From: Lois Goldthwaite (loisg_at_[hidden])
Date: 2000-10-06 12:02:08
I will second the accolade for Borland C++, which was out much
earlier than Microsoft's, and was always much better. You may
remember that the original Stepanov/Lee 1994 STL was developed using
Borland 4.5. This was at a time when VC++ was just barely starting to
VC++ didn't begin to catch up until Borland fell on hard times  and
laid off or antagonized its compiler developers into a mass exodus.
 And before Borland's came out, there was Zortech C++, and even
before that was Glockenspiel's, though I never used that one.
 IIRC Borland 3.1 (!) had a fair bit of support for templates.
 IMHO the problem there was that Borland got so carried away with
challenging Microsoft and Lotus and Ashton Tate -- all at once -- in the
corporate market that they abandoned the individual developers and
price- and quality-conscious software shops that were the backbone of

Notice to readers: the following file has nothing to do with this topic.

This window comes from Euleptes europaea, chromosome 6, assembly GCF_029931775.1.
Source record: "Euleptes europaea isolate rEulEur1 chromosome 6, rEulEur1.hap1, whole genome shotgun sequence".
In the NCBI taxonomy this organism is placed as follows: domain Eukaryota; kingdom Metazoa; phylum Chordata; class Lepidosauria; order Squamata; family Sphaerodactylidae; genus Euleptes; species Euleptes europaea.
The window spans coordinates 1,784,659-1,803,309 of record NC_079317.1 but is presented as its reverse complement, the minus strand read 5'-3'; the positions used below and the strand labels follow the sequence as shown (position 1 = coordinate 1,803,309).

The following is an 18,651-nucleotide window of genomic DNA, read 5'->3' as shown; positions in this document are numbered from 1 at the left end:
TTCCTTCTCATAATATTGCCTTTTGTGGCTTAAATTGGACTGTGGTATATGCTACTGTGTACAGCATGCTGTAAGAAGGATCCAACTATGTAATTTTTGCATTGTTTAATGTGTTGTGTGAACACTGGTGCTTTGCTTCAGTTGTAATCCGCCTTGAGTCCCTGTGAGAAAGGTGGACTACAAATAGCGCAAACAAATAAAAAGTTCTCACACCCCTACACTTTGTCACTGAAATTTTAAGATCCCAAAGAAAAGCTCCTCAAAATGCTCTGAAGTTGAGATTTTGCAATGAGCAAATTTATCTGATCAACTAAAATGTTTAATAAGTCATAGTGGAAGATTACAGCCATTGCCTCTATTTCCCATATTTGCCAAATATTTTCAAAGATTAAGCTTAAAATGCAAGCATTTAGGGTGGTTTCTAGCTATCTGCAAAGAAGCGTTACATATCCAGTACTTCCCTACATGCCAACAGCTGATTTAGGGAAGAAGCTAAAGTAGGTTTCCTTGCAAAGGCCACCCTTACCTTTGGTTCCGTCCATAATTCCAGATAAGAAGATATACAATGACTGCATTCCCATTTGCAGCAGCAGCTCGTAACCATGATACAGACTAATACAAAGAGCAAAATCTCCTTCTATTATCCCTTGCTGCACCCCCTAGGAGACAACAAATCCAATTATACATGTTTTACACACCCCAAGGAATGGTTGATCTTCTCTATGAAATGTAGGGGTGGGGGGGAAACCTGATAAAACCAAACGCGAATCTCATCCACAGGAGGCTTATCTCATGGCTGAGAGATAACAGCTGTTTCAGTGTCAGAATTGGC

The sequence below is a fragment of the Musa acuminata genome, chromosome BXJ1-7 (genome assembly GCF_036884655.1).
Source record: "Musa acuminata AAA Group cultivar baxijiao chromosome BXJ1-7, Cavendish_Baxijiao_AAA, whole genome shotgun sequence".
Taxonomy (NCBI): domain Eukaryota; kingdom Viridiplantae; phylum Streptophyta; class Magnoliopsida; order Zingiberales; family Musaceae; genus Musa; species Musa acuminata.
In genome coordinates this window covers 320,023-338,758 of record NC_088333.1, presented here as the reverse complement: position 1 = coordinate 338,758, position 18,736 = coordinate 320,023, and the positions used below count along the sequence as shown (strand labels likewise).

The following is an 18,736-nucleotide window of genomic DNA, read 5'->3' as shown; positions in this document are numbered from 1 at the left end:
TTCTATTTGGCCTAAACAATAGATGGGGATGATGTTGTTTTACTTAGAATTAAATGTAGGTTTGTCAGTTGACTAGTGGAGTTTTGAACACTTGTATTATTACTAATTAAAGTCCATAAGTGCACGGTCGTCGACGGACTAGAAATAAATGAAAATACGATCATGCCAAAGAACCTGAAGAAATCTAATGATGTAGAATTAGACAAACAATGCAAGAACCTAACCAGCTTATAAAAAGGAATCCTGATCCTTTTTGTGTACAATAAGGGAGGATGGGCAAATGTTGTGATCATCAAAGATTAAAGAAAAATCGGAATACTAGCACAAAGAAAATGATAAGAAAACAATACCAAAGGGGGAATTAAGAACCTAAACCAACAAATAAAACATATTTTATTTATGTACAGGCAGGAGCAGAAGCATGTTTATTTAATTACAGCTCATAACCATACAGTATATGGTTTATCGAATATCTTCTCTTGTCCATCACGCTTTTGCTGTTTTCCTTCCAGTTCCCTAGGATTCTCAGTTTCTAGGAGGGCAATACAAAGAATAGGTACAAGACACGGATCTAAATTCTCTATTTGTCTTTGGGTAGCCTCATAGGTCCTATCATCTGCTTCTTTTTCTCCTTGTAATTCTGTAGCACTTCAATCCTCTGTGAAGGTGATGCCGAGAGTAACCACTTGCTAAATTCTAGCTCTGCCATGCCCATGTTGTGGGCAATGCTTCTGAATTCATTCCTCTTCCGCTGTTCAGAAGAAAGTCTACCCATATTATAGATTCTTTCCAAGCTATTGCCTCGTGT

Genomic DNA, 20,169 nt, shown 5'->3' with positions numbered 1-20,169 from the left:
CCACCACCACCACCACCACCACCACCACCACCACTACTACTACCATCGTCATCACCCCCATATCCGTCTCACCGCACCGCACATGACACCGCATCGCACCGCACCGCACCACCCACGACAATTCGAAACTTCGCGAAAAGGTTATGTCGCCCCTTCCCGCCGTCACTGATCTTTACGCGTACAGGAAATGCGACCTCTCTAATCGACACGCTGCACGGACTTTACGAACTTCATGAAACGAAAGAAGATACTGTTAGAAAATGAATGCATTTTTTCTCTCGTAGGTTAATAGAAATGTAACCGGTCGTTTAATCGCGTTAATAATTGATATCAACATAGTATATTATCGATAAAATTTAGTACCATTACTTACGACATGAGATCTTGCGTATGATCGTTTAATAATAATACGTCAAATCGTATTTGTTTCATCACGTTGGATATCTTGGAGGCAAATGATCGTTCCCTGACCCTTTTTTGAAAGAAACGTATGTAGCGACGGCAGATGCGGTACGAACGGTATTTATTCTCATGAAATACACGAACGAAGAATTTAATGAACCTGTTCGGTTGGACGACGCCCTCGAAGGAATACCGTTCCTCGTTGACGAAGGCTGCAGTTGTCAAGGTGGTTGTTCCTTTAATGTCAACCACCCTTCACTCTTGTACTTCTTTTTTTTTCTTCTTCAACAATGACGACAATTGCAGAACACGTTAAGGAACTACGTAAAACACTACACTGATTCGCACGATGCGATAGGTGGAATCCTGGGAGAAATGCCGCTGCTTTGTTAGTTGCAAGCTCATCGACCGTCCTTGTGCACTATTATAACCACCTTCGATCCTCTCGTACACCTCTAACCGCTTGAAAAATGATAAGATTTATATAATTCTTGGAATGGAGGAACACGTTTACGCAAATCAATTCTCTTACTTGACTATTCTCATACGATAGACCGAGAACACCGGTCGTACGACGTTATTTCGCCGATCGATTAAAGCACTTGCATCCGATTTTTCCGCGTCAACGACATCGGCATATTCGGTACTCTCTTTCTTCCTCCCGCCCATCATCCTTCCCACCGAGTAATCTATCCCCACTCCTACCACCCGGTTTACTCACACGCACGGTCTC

their market. So I'm inclined to think that Borland threw away its
advantages through bad decisions, rather than putting all the blame on
Microsoft. Novell and Lotus are more examples of companies who should
have paid attention to what they did well instead of anti-Microsoft
Greg Colvin wrote:
> From: William Kempf <sirwillard_at_[hidden]>
> > Actually, at one point in time, VC++ was one of the best C++
> > compilers available, especially on the Windows platforms.
> > So, they didn't get a lock because of a monopoly, they got the lock
> > because they were the best.
> Actually, the Borland compiler was a much superior product. The real
> winner was the Microsoft Foundation Classes, which encapsulated the
> horrors of the Windows API just well enough that shops that couldn't
> handle Windows programming in C but were too proud to use Basic moved
> to C++. Borland had a competing product called OWL, and Microsoft
> refused to license MFC to Borland unless Borland dropped support for
> OWL. Borland refused to do that to their customers. Eventually
> Borland got an MFC license via a third party but by then it was too
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